But, on the other hand, what's inherent (if you will) in all this is the potential for this contradiction between mental and manual labor, broadly speaking--and in particular the way this contradiction is expressed in the relationship between the vanguard and the masses--to be turned into an antagonism, to be turned into a relationship of exploitation, or manipulation or whatever. This is true even before the seizure of power but obviously is the case in a much more developed and concentrated and magnified way once you have seized power and then (as is pointed out in the second appendix on the Party in the Draft Programme: "The Party Under Socialism, and the Transition to Communism") there is a profound change in the role of the party--it is now a party that's at the core of a proletariat in power, and there is the potential for this to be turned into its opposite. Out of this party, and particularly its leading ranks-- and, more fundamentally , out of the contradictions that give rise to the need for such a party --there is the potential for a section of the party to become a new bourgeoisie. We've not only understood this theoretically, but unfortunately we've seen it--with all of its consequences--in practice, in reality.

But just wishing away these contradictions or thinking we can just level everything all at once, like these PL** idiots are always putting forward--that's not going to work. It's just pure idealism. And why not? If everything is in the realm of ideas anyway, if winning people to communism is just a matter of winning them to a set of ideas, well why not win them to communism and dispense with socialism? Why bother with something intermediate? But if you actually have to go through and transform material reality, it's a very different thing; and if your theory has to reflect that whole process and that whole struggle, in all its complexity, then that's a very different matter. Then you have to understand that this contradiction-- revolving around the need for a vanguard, the essential role of a vanguard, and the potential for this vanguard to turn into an oppressive force--has arisen as a result of what we've "inherited," what we're "presented with" as a result of human historical development and particularly its embodiment in bourgeois society, its class divisions and its oppressive divisions overall at this point--and we have to work our way through these contradictions. We can't just ignore them or wish them away or try to knock down all this objective reality with one stroke.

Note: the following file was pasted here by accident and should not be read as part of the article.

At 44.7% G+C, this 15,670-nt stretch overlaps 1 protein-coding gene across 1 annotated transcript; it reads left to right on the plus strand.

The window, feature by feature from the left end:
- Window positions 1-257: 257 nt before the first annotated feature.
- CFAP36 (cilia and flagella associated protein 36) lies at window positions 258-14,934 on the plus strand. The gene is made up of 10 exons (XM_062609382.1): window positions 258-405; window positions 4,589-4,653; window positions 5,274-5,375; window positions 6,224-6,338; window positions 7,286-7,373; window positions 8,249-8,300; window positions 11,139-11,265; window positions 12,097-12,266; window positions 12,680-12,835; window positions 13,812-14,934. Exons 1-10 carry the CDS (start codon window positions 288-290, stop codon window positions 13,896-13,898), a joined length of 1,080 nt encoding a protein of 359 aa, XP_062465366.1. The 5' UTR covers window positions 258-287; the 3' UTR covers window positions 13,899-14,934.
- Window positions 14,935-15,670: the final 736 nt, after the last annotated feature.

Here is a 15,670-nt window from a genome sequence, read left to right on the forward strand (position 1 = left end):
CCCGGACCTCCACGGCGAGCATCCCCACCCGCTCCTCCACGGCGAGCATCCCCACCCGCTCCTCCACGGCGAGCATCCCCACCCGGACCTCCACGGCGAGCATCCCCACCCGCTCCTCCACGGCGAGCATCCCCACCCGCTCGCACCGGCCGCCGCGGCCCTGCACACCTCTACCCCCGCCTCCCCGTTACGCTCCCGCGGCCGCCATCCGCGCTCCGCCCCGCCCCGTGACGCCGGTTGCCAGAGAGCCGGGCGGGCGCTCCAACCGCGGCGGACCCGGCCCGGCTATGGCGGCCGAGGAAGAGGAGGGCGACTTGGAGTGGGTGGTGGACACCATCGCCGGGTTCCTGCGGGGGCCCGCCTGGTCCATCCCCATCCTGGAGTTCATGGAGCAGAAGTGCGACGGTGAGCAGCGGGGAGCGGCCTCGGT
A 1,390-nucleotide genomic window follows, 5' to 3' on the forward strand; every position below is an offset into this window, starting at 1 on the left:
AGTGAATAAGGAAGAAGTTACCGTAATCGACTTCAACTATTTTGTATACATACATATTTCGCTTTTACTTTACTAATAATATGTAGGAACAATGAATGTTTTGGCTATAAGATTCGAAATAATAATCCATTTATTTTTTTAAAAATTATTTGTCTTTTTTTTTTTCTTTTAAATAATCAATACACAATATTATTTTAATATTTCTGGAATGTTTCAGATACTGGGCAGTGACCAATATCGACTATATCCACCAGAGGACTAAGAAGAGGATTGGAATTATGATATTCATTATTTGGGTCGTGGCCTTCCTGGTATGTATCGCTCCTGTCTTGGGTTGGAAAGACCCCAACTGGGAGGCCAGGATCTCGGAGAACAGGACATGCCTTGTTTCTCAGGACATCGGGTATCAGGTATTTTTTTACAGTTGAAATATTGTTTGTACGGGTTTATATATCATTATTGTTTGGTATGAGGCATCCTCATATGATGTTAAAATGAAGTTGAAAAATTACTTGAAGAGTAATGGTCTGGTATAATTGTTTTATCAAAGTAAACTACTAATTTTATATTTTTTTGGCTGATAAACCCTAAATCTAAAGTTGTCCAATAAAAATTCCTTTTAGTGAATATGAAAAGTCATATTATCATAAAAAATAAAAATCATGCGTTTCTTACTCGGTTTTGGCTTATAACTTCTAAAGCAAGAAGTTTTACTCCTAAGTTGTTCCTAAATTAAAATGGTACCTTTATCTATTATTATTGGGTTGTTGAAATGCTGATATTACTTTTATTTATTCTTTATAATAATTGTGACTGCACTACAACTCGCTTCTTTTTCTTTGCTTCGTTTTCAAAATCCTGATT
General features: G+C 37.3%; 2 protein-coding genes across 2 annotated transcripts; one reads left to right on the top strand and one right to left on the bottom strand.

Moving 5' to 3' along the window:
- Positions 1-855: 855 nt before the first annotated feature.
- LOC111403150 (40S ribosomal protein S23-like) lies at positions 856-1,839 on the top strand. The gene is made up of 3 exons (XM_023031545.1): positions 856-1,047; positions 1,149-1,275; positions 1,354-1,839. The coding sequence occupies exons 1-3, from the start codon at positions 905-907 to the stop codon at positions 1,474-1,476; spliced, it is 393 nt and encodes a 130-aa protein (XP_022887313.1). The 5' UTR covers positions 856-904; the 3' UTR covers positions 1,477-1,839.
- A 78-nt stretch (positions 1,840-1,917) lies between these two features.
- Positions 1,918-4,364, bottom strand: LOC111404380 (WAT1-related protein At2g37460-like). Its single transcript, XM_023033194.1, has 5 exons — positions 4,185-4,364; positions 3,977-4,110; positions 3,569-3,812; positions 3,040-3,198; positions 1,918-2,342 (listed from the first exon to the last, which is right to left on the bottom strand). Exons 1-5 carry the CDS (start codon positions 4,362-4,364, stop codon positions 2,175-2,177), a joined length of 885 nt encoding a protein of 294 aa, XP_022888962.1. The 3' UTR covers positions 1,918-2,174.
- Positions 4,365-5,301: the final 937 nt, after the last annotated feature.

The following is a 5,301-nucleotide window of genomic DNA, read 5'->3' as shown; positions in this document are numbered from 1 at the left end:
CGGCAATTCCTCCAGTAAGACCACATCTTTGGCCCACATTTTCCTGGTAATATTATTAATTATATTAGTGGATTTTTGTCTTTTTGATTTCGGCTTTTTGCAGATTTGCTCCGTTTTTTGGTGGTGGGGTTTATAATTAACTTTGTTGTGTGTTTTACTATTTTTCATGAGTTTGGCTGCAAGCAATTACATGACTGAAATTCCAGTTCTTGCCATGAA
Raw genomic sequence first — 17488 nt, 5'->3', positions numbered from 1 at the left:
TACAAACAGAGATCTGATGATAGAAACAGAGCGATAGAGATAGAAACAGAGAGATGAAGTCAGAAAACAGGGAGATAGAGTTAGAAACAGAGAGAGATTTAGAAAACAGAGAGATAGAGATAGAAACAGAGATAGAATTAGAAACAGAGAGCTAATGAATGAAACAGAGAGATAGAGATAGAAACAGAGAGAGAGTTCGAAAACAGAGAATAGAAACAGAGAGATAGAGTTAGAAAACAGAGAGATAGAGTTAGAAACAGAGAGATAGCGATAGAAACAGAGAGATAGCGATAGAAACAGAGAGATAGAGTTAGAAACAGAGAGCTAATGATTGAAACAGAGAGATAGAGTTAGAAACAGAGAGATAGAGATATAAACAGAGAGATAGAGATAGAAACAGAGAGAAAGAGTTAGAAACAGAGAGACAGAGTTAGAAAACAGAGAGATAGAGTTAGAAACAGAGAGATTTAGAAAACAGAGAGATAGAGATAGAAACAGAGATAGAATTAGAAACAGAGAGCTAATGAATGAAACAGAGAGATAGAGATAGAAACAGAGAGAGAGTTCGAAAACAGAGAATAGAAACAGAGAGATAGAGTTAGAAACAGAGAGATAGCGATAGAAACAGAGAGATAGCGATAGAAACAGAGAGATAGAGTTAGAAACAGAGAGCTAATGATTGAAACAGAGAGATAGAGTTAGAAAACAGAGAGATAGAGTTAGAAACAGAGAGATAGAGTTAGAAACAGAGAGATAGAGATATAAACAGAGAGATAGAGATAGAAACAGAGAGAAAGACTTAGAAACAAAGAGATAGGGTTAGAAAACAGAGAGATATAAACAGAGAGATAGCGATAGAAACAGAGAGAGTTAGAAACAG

This is a contradiction that we're going to have to be grappling with throughout this whole process. Obviously, Mao made very crucial and world-historic contributions in this regard, but that's a foundation from which we have to go forward to continue to grapple with this, even now in the realm of theory--even in advance, unfortunately, of a situation where we once again have socialist states and the dictatorship of the proletariat and a vanguard leading all that. We're never going to correctly handle this--it's going to be much more difficult to get there, and certainly much more difficult to learn from past experience and to handle this even better in the future in socialist society--if we don't grapple with this now in the realm of theory, even before we're at the point where this is immediately presenting itself to us as a practical problem.



* "Great Objectives and Grand Strategy" is an unpublished work by Bob Avakian; excerpts from it have been published in the RW, issues #1127 through 1142, November 18, 2001 through March 10, 2002. They are available online at

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** Progressive Labor Party